targetTime = new DateTimeOffset(sourceDate, offset);
Console.WriteLine(targetTime);
// Displays 5/1/2008 8:30:00 AM -05:00

The DateTimeOffset type supports one implicit type conversion: from a DateTime value to a DateTimeOffset value. (An implicit type conversion is a conversion from one type to another that does not require an explicit cast (in C#) or conversion (in Visual Basic) and that does not lose information. It makes code like the following possible.

DateTimeOffset targetTime;

// The Kind property of sourceDate is DateTimeKind.Unspecified
DateTime sourceDate = new DateTime(2008, 5, 1, 8, 30, 0);
targetTime = sourceDate;
Console.WriteLine(targetTime);   
// Displays 5/1/2008 8:30:00 AM -07:00 

// define a UTC time (Kind property is DateTimeKind.Utc)
DateTime utcTime = DateTime.SpecifyKind(sourceDate, DateTimeKind.Utc);
targetTime = utcTime;
Console.WriteLine(targetTime);   
// Displays 5/1/2008 8:30:00 AM +00:00 

// Define a local time (Kind property is DateTimeKind.Local)
DateTime localTime = DateTime.SpecifyKind(sourceDate, DateTimeKind.Local);
targetTime = localTime;
Console.WriteLine(targetTime);      
// Displays 5/1/2008 8:30:00 AM -07:00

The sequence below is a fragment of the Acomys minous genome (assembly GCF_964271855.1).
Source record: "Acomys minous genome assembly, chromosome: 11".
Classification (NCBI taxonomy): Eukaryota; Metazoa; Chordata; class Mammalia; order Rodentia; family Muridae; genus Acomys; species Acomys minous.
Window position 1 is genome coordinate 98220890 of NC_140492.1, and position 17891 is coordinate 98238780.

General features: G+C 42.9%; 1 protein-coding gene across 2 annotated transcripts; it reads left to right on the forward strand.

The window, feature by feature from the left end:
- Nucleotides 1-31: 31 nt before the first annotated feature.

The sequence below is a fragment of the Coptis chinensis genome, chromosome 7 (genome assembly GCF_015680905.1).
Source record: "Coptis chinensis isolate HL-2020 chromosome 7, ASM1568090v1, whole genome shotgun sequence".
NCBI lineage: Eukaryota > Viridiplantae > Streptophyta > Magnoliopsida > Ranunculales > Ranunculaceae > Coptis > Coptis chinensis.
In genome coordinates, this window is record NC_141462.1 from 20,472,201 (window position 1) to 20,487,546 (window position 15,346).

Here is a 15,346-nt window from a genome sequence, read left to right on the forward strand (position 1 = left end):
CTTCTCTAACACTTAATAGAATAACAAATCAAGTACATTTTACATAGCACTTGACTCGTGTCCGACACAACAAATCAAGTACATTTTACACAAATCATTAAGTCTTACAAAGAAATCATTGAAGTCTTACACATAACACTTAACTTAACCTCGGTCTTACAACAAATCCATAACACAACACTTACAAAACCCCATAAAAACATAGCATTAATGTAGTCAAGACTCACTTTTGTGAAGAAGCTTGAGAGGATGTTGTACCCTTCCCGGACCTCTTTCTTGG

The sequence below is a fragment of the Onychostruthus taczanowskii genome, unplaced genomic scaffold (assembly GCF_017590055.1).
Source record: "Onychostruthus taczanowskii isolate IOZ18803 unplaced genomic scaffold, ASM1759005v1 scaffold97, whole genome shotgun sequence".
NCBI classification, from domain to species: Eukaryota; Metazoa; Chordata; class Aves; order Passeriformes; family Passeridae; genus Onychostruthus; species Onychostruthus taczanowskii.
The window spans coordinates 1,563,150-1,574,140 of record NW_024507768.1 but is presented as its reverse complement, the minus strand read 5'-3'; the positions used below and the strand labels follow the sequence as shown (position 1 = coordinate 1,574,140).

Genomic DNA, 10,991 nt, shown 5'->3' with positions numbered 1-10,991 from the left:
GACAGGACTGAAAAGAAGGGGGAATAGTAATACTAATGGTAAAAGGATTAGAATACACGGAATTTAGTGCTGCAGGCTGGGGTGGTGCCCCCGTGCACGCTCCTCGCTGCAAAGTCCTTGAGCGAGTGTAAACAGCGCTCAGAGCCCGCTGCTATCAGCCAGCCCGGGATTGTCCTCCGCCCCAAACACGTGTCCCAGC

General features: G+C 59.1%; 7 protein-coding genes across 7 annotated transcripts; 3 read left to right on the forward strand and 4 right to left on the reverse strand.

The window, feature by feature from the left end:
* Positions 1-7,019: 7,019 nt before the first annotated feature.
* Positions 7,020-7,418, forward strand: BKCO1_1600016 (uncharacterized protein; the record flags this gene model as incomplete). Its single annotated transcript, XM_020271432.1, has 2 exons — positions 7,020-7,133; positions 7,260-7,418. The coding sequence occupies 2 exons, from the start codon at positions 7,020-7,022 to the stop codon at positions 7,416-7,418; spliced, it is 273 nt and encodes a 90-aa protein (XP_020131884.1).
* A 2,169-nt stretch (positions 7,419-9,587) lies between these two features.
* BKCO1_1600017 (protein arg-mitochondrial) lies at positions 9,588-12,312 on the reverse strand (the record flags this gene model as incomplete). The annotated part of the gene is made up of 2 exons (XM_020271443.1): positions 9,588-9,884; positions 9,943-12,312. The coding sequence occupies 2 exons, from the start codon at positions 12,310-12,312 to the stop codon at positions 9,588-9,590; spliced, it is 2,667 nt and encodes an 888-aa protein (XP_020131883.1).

The offset of the resulting DateTimeOffset value depends on the DateTime.Kind property value. If its value is DateTimeKind.Utc, the offset is set equal to TimeSpan.Zero. If its value is either DateTimeKind.Local or DateTimeKind.Unspecified, the offset is set equal to that of the local time zone.

The DateTimeOffset type supports four methods that allow you to convert the string representation of a date and time into a DateTimeOffset value:

  • Parse , which tries to convert the string representation of a date and time to a DateTimeOffset value and throws an exception if the conversion fails.

  • TryParse , which tries to convert the string representation of a date and time to a DateTimeOffset value and returns false if the conversion fails.